Nathan Brooks-Bennett
RHES Chair 

RHES takes a private tour of Crocodiles of the World

By Nathan Brookes-Bennett – RHES Member

On Wednesday 29th May the RHES (Reaseheath Herpetological and Entomological Society) travelled to Crocodiles of the World in Oxfordshire, where upon arrival they were given a pre-arranged private tour of the complex by founder and head keeper of Crocodiles of the World, Shaun Foggett.

nathan crocodile tripCrocodiles of the World is the first and only crocodile zoo in the UK and exhibits 13 of the 23 species of crocodilian, including the critically endangered Siamese Crocodile (Crocodylus siamensis) and Chinese Alligator (Alligator sinensis.) It is also one of the few establishments in the world to exhibit all 8 species of Alligatorid. The main goals of Crocodiles of the World is to educate the public about crocodilians and their conservation and to one day exhibit all 23 species of crocodilian.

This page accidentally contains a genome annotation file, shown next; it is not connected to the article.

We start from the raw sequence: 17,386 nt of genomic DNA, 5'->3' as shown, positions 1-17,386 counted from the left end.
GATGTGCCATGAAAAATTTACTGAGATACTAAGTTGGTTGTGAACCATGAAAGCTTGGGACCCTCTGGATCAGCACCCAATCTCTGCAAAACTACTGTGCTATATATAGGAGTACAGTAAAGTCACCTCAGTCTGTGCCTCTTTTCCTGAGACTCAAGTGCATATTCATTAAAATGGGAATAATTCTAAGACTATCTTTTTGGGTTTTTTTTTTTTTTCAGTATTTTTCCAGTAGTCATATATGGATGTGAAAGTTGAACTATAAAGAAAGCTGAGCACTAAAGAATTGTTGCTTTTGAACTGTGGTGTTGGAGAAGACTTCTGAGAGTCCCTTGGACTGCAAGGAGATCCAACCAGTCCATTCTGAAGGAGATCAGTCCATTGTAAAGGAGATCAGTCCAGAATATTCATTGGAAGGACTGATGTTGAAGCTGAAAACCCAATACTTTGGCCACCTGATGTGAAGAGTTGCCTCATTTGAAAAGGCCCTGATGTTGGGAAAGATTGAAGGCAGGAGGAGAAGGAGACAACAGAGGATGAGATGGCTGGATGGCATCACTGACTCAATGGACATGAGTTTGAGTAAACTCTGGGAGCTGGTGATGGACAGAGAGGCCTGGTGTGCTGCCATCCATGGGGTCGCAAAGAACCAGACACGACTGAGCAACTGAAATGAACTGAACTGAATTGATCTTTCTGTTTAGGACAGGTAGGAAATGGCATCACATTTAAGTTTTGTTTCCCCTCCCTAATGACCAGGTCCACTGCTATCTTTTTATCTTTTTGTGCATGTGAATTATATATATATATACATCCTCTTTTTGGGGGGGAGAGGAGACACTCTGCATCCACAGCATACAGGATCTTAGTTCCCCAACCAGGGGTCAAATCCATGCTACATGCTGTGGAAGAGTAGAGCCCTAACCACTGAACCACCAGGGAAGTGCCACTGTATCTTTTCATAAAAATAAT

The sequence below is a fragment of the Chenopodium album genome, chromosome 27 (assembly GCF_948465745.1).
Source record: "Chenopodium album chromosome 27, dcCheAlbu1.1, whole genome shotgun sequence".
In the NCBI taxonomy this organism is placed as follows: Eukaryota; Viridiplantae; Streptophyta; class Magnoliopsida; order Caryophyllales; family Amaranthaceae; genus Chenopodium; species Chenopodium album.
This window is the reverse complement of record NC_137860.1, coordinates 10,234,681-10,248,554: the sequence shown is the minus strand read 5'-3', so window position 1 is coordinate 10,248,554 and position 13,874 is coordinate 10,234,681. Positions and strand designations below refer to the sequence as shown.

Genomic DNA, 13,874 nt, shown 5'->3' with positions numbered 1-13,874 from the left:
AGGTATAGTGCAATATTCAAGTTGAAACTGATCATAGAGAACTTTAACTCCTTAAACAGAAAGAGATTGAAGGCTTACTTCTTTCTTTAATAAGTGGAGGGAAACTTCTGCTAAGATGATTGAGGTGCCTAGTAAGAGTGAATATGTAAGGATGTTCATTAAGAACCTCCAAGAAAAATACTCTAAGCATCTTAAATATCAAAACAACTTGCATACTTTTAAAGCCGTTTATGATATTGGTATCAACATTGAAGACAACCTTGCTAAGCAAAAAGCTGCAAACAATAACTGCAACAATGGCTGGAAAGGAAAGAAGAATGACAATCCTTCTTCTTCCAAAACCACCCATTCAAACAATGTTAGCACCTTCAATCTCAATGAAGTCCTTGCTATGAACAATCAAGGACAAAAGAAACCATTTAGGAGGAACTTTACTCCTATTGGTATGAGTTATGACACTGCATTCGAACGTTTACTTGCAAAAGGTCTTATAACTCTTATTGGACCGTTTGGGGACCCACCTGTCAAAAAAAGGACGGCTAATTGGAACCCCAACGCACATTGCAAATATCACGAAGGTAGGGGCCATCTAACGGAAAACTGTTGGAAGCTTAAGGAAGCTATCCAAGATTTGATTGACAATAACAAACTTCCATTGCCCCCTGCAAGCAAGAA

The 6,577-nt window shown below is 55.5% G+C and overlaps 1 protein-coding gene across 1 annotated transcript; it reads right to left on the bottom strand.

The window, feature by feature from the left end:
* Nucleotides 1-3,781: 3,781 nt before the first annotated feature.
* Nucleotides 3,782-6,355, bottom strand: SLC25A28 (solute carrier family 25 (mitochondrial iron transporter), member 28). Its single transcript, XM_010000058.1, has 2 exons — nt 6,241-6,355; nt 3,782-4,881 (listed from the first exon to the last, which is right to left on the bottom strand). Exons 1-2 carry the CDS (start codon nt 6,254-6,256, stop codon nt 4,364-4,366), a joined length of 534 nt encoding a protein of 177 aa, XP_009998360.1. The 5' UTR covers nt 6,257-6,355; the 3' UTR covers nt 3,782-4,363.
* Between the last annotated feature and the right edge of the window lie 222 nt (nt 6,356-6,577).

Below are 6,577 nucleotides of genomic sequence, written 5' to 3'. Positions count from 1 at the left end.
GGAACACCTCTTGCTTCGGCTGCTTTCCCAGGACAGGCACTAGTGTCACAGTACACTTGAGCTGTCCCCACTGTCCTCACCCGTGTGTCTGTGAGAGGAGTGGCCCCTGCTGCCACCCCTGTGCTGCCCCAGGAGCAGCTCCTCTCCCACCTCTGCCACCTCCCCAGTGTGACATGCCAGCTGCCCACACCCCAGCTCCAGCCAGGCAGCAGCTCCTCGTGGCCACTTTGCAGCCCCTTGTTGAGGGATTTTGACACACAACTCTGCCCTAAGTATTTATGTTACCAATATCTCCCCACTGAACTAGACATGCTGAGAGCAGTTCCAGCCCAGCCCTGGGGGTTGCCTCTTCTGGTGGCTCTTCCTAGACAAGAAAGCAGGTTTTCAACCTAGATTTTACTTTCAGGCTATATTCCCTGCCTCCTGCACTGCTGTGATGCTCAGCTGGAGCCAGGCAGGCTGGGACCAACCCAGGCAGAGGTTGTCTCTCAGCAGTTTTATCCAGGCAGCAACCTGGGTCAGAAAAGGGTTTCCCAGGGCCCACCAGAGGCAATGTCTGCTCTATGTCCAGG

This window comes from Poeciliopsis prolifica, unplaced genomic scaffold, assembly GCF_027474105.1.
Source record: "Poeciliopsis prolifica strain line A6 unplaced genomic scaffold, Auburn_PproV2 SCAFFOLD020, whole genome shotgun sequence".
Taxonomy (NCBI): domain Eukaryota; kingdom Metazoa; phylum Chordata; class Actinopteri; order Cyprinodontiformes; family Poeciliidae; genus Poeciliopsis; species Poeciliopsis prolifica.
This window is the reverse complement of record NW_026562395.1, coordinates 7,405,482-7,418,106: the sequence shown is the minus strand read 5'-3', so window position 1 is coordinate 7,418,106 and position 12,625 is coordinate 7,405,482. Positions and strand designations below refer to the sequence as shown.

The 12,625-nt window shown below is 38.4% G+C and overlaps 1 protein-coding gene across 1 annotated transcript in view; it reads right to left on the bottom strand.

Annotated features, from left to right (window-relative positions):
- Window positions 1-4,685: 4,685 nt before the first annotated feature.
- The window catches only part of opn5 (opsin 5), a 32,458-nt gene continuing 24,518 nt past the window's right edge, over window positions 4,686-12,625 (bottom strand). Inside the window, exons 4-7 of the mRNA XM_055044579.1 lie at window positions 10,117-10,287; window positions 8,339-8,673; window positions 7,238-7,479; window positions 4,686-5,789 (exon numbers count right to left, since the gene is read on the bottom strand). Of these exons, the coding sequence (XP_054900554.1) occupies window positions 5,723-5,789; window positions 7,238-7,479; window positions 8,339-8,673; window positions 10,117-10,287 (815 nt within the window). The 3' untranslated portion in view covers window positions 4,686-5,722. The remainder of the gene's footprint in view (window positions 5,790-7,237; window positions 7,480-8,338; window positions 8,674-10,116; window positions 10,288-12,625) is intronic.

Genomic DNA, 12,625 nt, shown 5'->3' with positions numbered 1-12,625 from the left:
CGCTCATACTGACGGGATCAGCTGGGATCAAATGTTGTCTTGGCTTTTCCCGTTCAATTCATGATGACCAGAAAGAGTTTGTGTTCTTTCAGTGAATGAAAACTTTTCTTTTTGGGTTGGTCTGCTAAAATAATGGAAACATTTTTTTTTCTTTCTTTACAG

crocodiles trip rhes

When the RHES arrived at Crocodiles of the World they were given a brief talk on crocodilians including their husbandry, ecology and morphology and were then given the opportunity to handle a number of juvenile crocodilians including a 3ft Spectacled Caiman (Caiman crocodilus.) The students were then led round the complex and shown the different exhibits and animals at the zoo, with Shaun explaining how each animal was kept and giving background information about both the species and individual animals.